E Make Brain! Emojis for Africa
Emoticons have become a staple for African mobile phone users, just as they have in the rest of the world. But anybody who has tried to say "please, don't make me laugh" with an an emoji will know a bright yellow smiley is not always up to the job. A new range of emoticons aimed squarely at Africans aims to solve that problem.
"We tried to create an African app, that actually has really strong images - this is Disney quality animation here," Nigerian-American developer Ayoola Daramola told the BBC.
His newly launched line of emojis - which sit in his app, Afroemojis - features men and women dressed in colourful African clothes, and local expressions in pidgin English, such as "Chai!" ("Wow!"), "Correct!" ("Great job!") and "No dulling!" ("Don't be slow!").
According to the US-based Pew Research Center, text messaging remains the most common activity for mobile phone users in Africa, and Mr Daramola says his Afrocentric emojis will fill a gap in the market by allowing users to express themselves using characters they can identify with, and everyday local phrases that mean more to them.
Guide to West African pidgin
•E make brain - It makes sense
•Abeg no vex - Please don't be annoyed
•Drop something - Tip some cash
•How market? - How is business?
•Oya shake body - Dance
•U Don See Alert? - Have you seen the bank alert?
•The parri don start? - Has the party started yet?
•Wasere - You did great
•Yawa don gas - We have a problem
•U dey crase? - Are you crazy?
Impressed by the high adoption rate that mobile phones have enjoyed across the African continent, he wanted to create an app that responded to the rapidly changing way Africans are communicating with each other, both at home and abroad.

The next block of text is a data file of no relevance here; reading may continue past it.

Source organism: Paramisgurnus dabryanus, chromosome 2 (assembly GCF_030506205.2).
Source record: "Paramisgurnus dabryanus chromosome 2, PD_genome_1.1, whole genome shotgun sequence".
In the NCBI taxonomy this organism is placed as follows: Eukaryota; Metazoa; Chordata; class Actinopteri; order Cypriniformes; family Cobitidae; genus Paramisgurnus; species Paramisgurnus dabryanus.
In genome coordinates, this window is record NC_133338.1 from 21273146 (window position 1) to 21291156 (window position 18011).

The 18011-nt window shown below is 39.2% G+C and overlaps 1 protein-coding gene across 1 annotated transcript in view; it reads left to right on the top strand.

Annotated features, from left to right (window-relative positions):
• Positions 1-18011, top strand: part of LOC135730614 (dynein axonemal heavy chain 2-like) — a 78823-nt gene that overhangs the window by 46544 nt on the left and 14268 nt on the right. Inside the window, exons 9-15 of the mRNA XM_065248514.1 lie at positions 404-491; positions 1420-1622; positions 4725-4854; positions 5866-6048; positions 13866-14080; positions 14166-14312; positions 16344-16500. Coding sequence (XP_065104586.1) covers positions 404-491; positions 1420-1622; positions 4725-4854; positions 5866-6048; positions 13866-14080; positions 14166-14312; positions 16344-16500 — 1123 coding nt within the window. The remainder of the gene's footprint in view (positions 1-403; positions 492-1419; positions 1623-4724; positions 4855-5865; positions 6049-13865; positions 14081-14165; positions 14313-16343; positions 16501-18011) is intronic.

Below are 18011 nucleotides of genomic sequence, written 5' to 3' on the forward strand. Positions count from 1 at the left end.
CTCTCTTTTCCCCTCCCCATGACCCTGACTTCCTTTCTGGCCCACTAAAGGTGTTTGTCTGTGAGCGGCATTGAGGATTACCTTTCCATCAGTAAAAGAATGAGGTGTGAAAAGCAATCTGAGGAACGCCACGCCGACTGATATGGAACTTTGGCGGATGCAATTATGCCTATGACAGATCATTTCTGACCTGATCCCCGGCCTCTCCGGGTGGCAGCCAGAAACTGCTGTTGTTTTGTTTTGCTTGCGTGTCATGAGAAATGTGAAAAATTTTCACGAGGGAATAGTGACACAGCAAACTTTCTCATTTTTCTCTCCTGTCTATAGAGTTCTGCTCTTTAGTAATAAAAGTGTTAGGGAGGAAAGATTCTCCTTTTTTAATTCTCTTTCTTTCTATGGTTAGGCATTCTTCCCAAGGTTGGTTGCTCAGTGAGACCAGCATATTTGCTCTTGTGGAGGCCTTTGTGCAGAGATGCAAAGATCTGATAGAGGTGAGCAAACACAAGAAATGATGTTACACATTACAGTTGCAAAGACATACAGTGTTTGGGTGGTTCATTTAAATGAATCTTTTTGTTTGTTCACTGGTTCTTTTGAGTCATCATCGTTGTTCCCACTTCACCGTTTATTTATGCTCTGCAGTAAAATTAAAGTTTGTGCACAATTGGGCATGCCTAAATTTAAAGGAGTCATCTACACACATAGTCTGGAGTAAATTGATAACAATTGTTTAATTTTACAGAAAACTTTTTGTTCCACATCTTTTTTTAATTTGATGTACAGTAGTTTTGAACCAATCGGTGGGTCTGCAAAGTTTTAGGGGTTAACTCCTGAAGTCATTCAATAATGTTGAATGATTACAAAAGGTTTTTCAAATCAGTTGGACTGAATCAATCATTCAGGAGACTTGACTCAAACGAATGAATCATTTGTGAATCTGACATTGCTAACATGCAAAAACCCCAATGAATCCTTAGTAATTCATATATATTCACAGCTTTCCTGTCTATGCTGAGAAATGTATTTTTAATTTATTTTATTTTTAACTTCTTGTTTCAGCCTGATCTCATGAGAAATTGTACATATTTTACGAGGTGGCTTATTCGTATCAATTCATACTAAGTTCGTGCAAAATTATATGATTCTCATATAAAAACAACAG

"This is basically 'send me an African-looking image', right? But I think the evolution of apps and cellphones is going to get a lot more localised.
"You're going to have African apps that are really localised, African-based, really really local to you - chatting applications, video-chat applications, even mobile money-sending apps," Mr Daramola says.
The mobile phones that Africans use have typically been designed and built in California or South Korea, and often the apps that run on them don't engage directly with African users - leaving a gap that Mr Daramola is trying to exploit with Afroemojis.
And although his company is based in the US, he says Afroemojis is an African enterprise.
Ayoola Daramola spoke to Newsday on the BBC World Service - listen to his interview here
"It's a business and at the end of the day you do have to make a return on your investment," he says.
"But you know, you hear this about Africa, you hear the other about Africa - but actually capturing things like this and making it look this good, it's just a step in the right direction for Africa as a whole.
"It's a good technological step to show that we're not just dependent on everything else created outside of Africa. But we can actually do it from inside."
As important as the images, is the African-English slang Mr Daramola's emoticons use.
His hope is that Africans will prefer to use a character that says "Any better?", rather than one that asks "Anything good for me?".
And while the 50 characters currently available are predominantly West African, he wants to expand the range of emojis to reflect different African cultures.
Mr Daramola's hope is that millions of people will use and share his emoticons. But that may take a while.
So far, he says, the app has had about 5,000 downloads on android, and on iOS, which is far less widespread in Africa, about 2,000.
"We just launched," he says, "so it's to just watch it actually grow over time."